For people in wheelchairs, movements of the head and torso are related to the
accuracy of judgments about opportunities for wheelchair locomotion. These
opportunities can consist of passing between or under various objects such as
doorways or hanging items. In order to determine how head and torso movements
relate to the accuracy of perception of passage ability, research needed to be
conducted to find correlations from various trials. Four trials consisting of a subject
facingfront and judging height, facing front and judging width, facing the side and
judging height, or facing the side and judging width were conducted. At this point in the
research the results are only partially analysed. Predictions about this research state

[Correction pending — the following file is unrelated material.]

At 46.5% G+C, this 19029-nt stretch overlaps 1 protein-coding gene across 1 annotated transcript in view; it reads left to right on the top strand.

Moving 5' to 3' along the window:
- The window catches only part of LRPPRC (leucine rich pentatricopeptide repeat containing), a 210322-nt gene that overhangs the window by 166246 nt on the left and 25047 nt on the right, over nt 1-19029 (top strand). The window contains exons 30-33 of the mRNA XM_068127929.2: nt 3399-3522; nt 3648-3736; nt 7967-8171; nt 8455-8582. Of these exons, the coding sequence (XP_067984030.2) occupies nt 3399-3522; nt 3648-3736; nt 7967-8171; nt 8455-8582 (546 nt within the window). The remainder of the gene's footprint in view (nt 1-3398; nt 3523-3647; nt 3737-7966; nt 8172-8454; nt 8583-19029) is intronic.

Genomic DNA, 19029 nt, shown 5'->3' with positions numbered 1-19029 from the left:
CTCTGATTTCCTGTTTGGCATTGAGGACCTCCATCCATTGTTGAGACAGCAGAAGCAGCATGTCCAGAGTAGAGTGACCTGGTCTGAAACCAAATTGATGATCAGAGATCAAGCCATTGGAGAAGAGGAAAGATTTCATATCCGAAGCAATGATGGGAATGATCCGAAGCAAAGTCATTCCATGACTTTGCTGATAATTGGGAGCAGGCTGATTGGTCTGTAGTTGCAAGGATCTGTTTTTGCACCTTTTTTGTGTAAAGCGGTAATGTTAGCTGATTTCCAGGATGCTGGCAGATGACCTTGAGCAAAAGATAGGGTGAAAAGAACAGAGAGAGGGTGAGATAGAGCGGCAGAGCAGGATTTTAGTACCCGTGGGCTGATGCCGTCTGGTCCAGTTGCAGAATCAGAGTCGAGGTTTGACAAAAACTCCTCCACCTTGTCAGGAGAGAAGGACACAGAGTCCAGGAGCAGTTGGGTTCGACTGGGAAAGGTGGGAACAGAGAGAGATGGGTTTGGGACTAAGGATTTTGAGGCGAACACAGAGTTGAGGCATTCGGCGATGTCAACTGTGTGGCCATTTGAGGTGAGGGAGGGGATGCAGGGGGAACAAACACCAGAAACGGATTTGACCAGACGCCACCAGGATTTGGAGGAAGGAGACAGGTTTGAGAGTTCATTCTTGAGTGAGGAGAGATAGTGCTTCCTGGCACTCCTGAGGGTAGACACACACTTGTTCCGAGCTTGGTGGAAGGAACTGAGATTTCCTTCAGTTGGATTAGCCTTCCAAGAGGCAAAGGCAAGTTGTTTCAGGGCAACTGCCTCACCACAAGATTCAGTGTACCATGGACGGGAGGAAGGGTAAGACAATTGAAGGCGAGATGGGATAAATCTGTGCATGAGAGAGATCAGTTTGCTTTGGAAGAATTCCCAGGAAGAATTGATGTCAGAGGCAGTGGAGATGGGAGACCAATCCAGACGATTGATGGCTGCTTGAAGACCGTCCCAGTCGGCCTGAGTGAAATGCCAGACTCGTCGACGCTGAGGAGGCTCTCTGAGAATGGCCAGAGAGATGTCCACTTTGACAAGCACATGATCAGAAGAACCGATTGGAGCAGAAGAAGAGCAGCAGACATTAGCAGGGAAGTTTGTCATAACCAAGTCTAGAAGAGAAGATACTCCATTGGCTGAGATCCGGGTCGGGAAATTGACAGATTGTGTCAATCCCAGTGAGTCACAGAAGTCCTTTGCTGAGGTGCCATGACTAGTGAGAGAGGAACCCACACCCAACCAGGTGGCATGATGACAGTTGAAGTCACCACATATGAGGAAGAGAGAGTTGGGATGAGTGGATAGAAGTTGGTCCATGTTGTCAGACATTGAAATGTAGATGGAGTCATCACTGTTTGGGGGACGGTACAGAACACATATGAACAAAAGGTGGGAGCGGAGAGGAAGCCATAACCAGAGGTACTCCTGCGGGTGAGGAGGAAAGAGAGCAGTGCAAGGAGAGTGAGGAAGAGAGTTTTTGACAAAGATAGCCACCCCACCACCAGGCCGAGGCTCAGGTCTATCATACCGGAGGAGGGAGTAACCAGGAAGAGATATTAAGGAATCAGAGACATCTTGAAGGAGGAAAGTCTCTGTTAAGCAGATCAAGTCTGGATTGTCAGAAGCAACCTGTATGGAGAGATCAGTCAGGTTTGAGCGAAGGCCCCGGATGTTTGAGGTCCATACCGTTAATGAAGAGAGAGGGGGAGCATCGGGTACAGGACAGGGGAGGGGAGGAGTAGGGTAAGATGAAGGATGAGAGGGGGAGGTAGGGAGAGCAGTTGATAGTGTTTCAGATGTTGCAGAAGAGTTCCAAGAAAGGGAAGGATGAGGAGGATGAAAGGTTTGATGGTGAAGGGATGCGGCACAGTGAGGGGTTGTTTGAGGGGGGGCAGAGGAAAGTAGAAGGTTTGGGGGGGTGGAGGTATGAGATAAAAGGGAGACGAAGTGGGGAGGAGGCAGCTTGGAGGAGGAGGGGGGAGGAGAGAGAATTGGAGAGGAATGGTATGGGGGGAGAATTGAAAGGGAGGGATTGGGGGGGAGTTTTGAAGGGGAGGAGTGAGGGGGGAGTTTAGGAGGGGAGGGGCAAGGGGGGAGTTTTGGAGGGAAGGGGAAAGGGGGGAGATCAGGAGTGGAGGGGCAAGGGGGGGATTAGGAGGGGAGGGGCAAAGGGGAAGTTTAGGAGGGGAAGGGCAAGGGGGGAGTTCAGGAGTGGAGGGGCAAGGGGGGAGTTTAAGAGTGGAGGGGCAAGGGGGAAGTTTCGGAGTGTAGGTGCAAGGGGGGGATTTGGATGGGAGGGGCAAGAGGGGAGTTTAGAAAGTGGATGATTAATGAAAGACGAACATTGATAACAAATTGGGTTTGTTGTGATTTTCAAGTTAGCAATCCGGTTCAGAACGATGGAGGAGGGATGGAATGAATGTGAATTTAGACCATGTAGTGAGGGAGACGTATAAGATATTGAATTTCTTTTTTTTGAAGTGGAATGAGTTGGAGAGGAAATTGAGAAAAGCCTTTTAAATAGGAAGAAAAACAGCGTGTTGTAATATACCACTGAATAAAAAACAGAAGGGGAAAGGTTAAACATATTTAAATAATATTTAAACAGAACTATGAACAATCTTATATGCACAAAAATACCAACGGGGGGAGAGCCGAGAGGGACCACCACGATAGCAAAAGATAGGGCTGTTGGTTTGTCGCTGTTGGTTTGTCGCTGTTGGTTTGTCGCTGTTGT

that the height and width judgement accuracy will correlate to head and/or torso
movement, movement will differ for judging height and judging width, and that
movement will also differ for viewing the apparatus straight on or making judgements
from the side. Results thus far indicate that the accuracy of the perceptual judgment
does not differ between the groups of people facing forward and facing side when
using a sliding door. Also, we found that accuracy of judgement does not change
throughout the varying trials each subject is asked to complete. Within the next couple
of weeks we will have done further analysis on the information gathered and there will
be a better understanding of the correlation between head and torso movement and
perception of passage ability.
Additional contributor: Thomas Stoffregen (faculty mentor)
Motiff, Stephanie; Watkins, Molly; Yu, Yawen.
Effects of Orientation on the Perception of Affordances in Wheelchairs.
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